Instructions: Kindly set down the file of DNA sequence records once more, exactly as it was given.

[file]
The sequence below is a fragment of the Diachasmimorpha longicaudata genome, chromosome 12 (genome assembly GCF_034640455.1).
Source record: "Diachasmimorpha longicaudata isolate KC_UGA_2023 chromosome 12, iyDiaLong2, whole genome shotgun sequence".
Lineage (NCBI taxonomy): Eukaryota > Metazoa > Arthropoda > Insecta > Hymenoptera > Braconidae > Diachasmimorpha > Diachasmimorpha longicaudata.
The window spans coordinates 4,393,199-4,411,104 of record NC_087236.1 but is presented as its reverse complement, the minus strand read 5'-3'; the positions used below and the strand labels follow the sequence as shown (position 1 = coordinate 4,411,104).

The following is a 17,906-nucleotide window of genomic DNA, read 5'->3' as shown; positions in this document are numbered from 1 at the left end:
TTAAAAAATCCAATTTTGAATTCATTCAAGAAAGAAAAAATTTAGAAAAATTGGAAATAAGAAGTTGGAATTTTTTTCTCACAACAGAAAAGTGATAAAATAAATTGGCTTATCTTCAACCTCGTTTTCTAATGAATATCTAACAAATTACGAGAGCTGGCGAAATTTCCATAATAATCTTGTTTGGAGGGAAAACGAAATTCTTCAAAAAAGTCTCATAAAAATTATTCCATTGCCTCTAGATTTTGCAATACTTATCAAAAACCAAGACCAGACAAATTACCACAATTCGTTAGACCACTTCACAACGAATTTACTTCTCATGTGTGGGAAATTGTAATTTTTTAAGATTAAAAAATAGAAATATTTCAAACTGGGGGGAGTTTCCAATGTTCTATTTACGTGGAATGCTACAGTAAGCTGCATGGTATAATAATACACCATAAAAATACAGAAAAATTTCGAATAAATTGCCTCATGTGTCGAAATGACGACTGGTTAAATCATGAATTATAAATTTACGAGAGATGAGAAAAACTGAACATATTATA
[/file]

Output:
The sequence below is a fragment of the Diachasmimorpha longicaudata genome, chromosome 12 (genome assembly GCF_034640455.1).
Source record: "Diachasmimorpha longicaudata isolate KC_UGA_2023 chromosome 12, iyDiaLong2, whole genome shotgun sequence".
Lineage (NCBI taxonomy): Eukaryota > Metazoa > Arthropoda > Insecta > Hymenoptera > Braconidae > Diachasmimorpha > Diachasmimorpha longicaudata.
The window spans coordinates 4,393,199-4,411,104 of record NC_087236.1 but is presented as its reverse complement, the minus strand read 5'-3'; the positions used below and the strand labels follow the sequence as shown (position 1 = coordinate 4,411,104).

The following is a 17,906-nucleotide window of genomic DNA, read 5'->3' as shown; positions in this document are numbered from 1 at the left end:
TTAAAAAATCCAATTTTGAATTCATTCAAGAAAGAAAAAATTTAGAAAAATTGGAAATAAGAAGTTGGAATTTTTTTCTCACAACAGAAAAGTGATAAAATAAATTGGCTTATCTTCAACCTCGTTTTCTAATGAATATCTAACAAATTACGAGAGCTGGCGAAATTTCCATAATAATCTTGTTTGGAGGGAAAACGAAATTCTTCAAAAAAGTCTCATAAAAATTATTCCATTGCCTCTAGATTTTGCAATACTTATCAAAAACCAAGACCAGACAAATTACCACAATTCGTTAGACCACTTCACAACGAATTTACTTCTCATGTGTGGGAAATTGTAATTTTTTAAGATTAAAAAATAGAAATATTTCAAACTGGGGGGAGTTTCCAATGTTCTATTTACGTGGAATGCTACAGTAAGCTGCATGGTATAATAATACACCATAAAAATACAGAAAAATTTCGAATAAATTGCCTCATGTGTCGAAATGACGACTGGTTAAATCATGAATTATAAATTTACGAGAGATGAGAAAAACTGAACATATTATA